France and Germany will increase their efforts to reduce tensions over Iran, but time was running out and the risk of war could not be ruled out, their foreign ministers say
“We want to unify our efforts so that there is a de-escalation process that starts,” French Foreign Minister Jean-Yves Le Drian told reporters after a cabinet meeting in Paris on Wednesday.
“There is still time and we hope all the actors show more calm. There is still time, but only a little time,” he said.
Britain, France and Germany, known as the E3, plan a new push to keep Iran in the 2015 nuclear deal despite Tehran’s threat to violate one of its central limits.
But they may be nearing the end of the diplomatic road they embarked on more than 15 years ago, diplomats told Reuters on Tuesday.
Iran says it would not give European powers any more time beyond July 8 to save its nuclear deal by shielding it from US sanctions.
A spokesman for Iran’s Atomic Energy Organization said Tehran was ready to follow through on its a threat to enrich uranium to a higher level if Europe did not step in, a move that would breach the terms of a nuclear pact with world powers.
Tehran said in May it would reduce compliance with the nuclear pact it agreed with world powers in 2015, in protest at the United States’ decision to unilaterally pull out of the agreement and reimpose sanctions last year.
Iran added that it would start enriching uranium at a higher level unless other European signatories to the deal protected its economy from the US sanctions within 60 days.
Germany Foreign Minister Heiko Maas, who attended the French cabinet meeting, said “the risk of war in the Gulf has not been averted”.
“We need to do everything so that it doesn’t come to this. That’s why we are talking to all sides. I was in Iran and we are also talking with the Americans. We need to de-escalate through dialogue. It is a time of ‘diplomacy first’ and that’s what we are committed to.”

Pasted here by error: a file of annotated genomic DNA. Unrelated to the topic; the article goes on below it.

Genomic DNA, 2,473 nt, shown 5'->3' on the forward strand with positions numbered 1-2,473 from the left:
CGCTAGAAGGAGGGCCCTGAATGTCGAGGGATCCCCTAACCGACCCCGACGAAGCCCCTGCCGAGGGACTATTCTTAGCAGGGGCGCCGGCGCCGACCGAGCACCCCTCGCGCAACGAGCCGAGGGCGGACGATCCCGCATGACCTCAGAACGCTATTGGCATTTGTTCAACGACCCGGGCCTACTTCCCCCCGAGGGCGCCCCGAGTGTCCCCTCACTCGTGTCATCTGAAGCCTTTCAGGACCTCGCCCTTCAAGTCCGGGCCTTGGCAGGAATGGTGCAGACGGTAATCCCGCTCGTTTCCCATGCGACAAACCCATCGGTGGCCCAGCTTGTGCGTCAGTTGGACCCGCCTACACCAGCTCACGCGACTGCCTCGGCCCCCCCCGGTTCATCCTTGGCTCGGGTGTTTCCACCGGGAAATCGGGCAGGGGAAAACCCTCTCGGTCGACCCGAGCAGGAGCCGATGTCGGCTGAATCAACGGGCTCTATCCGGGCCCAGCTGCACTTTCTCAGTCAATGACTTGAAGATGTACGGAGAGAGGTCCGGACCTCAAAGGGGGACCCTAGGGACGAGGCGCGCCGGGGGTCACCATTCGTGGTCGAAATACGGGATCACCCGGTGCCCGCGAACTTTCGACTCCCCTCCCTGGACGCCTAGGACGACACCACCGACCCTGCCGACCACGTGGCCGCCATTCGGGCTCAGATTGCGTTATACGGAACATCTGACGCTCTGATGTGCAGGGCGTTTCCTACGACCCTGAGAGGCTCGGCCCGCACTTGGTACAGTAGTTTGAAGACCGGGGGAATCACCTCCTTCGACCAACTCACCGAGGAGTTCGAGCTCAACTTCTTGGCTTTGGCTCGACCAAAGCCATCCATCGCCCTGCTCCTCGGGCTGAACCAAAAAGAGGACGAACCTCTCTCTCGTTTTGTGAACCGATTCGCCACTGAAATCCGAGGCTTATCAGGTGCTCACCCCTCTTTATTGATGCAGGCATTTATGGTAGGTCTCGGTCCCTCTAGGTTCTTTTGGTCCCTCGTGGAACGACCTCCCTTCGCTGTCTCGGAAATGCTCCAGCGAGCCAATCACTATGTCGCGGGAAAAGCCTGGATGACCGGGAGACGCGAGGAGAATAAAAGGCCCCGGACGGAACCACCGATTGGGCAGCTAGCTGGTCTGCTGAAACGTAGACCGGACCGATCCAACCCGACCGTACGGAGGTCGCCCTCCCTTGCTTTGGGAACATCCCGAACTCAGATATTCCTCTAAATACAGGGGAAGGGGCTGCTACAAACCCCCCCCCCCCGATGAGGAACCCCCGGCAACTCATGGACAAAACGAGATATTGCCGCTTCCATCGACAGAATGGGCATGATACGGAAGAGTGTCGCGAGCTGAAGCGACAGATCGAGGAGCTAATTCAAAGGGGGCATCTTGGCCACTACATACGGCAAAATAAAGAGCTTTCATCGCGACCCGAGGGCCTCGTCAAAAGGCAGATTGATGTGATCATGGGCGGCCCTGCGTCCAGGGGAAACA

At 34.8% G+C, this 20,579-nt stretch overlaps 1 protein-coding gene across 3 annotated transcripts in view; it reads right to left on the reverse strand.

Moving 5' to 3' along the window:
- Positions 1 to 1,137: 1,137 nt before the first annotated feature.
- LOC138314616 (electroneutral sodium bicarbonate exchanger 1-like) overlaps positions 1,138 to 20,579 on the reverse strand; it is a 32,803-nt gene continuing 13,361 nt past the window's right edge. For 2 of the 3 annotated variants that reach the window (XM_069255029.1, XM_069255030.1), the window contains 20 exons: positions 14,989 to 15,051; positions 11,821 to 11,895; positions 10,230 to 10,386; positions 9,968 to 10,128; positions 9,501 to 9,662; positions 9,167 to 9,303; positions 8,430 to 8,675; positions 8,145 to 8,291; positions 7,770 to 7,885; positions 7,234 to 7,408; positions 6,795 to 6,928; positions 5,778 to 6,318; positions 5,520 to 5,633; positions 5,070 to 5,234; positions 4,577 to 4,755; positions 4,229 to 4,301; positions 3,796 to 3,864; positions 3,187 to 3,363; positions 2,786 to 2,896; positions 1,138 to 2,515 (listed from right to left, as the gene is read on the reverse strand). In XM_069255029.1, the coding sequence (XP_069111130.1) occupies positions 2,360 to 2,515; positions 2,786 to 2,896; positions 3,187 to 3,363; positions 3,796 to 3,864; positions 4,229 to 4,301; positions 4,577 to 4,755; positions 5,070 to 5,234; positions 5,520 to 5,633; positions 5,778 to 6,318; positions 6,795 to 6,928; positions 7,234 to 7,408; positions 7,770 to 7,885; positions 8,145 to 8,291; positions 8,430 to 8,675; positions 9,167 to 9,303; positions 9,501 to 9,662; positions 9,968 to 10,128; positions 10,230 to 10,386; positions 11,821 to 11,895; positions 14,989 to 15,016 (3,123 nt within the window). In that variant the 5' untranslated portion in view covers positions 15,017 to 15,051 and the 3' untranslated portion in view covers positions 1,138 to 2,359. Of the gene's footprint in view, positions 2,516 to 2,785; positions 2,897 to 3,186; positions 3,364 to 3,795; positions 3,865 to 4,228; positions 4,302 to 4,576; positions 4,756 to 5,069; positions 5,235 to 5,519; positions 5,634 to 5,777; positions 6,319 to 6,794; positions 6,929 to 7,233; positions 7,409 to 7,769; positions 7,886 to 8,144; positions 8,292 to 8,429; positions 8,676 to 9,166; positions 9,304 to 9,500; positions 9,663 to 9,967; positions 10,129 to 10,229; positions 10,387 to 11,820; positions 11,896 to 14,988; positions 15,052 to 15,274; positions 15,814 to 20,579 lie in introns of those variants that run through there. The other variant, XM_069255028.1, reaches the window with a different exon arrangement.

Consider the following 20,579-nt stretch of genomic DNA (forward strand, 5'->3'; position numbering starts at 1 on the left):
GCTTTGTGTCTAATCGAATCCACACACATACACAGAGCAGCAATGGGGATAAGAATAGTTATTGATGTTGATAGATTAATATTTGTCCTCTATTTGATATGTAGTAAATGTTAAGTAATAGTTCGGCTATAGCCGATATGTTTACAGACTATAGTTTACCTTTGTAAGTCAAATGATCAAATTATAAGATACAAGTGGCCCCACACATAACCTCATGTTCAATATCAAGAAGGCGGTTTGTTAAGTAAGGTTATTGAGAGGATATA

The E3 countries have strained to keep the accord between major powers and Iran on life support since US President Donald Trump unilaterally withdrew from it last year and began re-imposing American sanctions.
Le Drian said Iran’s threat on Monday to breach the 2015 nuclear deal’s limit on its uranium hexafluoride stocks within 10 days was very worrying and not in Tehran’s interest, but he also pointed the finger at the United States.
“We also consider the US’ decision to break with the accord is not good and that its maximum pressure campaign is contributing to tensions,” he said.
The 2015 nuclear pact seeks to head off any pathway to an Iranian nuclear bomb in return for the removal of most international sanctions.
The accord requires Iran to curb its uranium enrichment capacity, capping Iran’s stock of low-enriched uranium at 300kg of uranium hexafluoride enriched to 3.67 per cent or its equivalent for 15 years.
A series of more intrusive UN inspections under the deal have verified that Iran has been meeting its commitments. Tehran has always said its nuclear program is for only electricity generation and other peaceful purposes.
But Trump said he was pulling out of the deal because it failed to address Iran’s missile program or punish it for waging proxy wars in the Middle East.
Worries about a confrontation between Iran and the United States have mounted since attacks last week on two oil tankers near the strategic Strait of Hormuz shipping lane at the entrance to the Gulf.